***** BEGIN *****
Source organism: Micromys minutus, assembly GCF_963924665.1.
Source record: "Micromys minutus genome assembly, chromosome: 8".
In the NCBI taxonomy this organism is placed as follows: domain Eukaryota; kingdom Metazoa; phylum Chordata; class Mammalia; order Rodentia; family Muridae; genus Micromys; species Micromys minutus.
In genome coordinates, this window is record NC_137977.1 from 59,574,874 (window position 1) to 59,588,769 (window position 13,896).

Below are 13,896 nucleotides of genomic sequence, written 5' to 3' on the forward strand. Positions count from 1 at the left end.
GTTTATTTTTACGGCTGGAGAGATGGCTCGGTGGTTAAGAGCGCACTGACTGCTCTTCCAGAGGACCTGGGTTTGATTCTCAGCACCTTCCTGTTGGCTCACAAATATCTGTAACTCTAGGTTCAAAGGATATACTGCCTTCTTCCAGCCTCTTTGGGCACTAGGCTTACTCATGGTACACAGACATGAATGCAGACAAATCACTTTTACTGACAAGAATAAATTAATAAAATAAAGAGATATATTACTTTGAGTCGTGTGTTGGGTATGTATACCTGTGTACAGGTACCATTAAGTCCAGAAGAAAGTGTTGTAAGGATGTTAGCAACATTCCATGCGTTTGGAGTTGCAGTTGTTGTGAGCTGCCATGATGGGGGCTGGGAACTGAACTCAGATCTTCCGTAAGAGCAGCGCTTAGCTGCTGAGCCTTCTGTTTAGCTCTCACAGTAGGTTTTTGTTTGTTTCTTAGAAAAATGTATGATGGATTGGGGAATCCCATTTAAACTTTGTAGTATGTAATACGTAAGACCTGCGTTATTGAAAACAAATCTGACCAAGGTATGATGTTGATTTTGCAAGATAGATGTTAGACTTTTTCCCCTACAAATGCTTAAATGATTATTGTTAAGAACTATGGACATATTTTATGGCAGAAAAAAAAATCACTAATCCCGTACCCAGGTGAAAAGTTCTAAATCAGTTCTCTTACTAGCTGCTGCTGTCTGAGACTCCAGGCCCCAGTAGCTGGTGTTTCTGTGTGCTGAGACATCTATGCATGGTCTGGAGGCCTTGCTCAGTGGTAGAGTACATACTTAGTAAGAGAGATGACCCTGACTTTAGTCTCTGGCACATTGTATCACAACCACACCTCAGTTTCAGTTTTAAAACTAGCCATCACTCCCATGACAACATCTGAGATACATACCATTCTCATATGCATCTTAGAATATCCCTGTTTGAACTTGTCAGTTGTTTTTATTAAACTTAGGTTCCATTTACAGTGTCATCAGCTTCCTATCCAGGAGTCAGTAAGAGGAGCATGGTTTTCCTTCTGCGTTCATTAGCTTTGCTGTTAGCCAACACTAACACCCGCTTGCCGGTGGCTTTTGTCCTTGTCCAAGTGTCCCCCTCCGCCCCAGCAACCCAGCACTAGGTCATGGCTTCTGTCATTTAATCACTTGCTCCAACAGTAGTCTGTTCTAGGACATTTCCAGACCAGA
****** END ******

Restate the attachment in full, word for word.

Source organism: Micromys minutus, assembly GCF_963924665.1.
Source record: "Micromys minutus genome assembly, chromosome: 8".
In the NCBI taxonomy this organism is placed as follows: domain Eukaryota; kingdom Metazoa; phylum Chordata; class Mammalia; order Rodentia; family Muridae; genus Micromys; species Micromys minutus.
In genome coordinates, this window is record NC_137977.1 from 59,574,874 (window position 1) to 59,588,769 (window position 13,896).

Below are 13,896 nucleotides of genomic sequence, written 5' to 3' on the forward strand. Positions count from 1 at the left end.
GTTTATTTTTACGGCTGGAGAGATGGCTCGGTGGTTAAGAGCGCACTGACTGCTCTTCCAGAGGACCTGGGTTTGATTCTCAGCACCTTCCTGTTGGCTCACAAATATCTGTAACTCTAGGTTCAAAGGATATACTGCCTTCTTCCAGCCTCTTTGGGCACTAGGCTTACTCATGGTACACAGACATGAATGCAGACAAATCACTTTTACTGACAAGAATAAATTAATAAAATAAAGAGATATATTACTTTGAGTCGTGTGTTGGGTATGTATACCTGTGTACAGGTACCATTAAGTCCAGAAGAAAGTGTTGTAAGGATGTTAGCAACATTCCATGCGTTTGGAGTTGCAGTTGTTGTGAGCTGCCATGATGGGGGCTGGGAACTGAACTCAGATCTTCCGTAAGAGCAGCGCTTAGCTGCTGAGCCTTCTGTTTAGCTCTCACAGTAGGTTTTTGTTTGTTTCTTAGAAAAATGTATGATGGATTGGGGAATCCCATTTAAACTTTGTAGTATGTAATACGTAAGACCTGCGTTATTGAAAACAAATCTGACCAAGGTATGATGTTGATTTTGCAAGATAGATGTTAGACTTTTTCCCCTACAAATGCTTAAATGATTATTGTTAAGAACTATGGACATATTTTATGGCAGAAAAAAAAATCACTAATCCCGTACCCAGGTGAAAAGTTCTAAATCAGTTCTCTTACTAGCTGCTGCTGTCTGAGACTCCAGGCCCCAGTAGCTGGTGTTTCTGTGTGCTGAGACATCTATGCATGGTCTGGAGGCCTTGCTCAGTGGTAGAGTACATACTTAGTAAGAGAGATGACCCTGACTTTAGTCTCTGGCACATTGTATCACAACCACACCTCAGTTTCAGTTTTAAAACTAGCCATCACTCCCATGACAACATCTGAGATACATACCATTCTCATATGCATCTTAGAATATCCCTGTTTGAACTTGTCAGTTGTTTTTATTAAACTTAGGTTCCATTTACAGTGTCATCAGCTTCCTATCCAGGAGTCAGTAAGAGGAGCATGGTTTTCCTTCTGCGTTCATTAGCTTTGCTGTTAGCCAACACTAACACCCGCTTGCCGGTGGCTTTTGTCCTTGTCCAAGTGTCCCCCTCCGCCCCAGCAACCCAGCACTAGGTCATGGCTTCTGTCATTTAATCACTTGCTCCAACAGTAGTCTGTTCTAGGACATTTCCAGACCAGA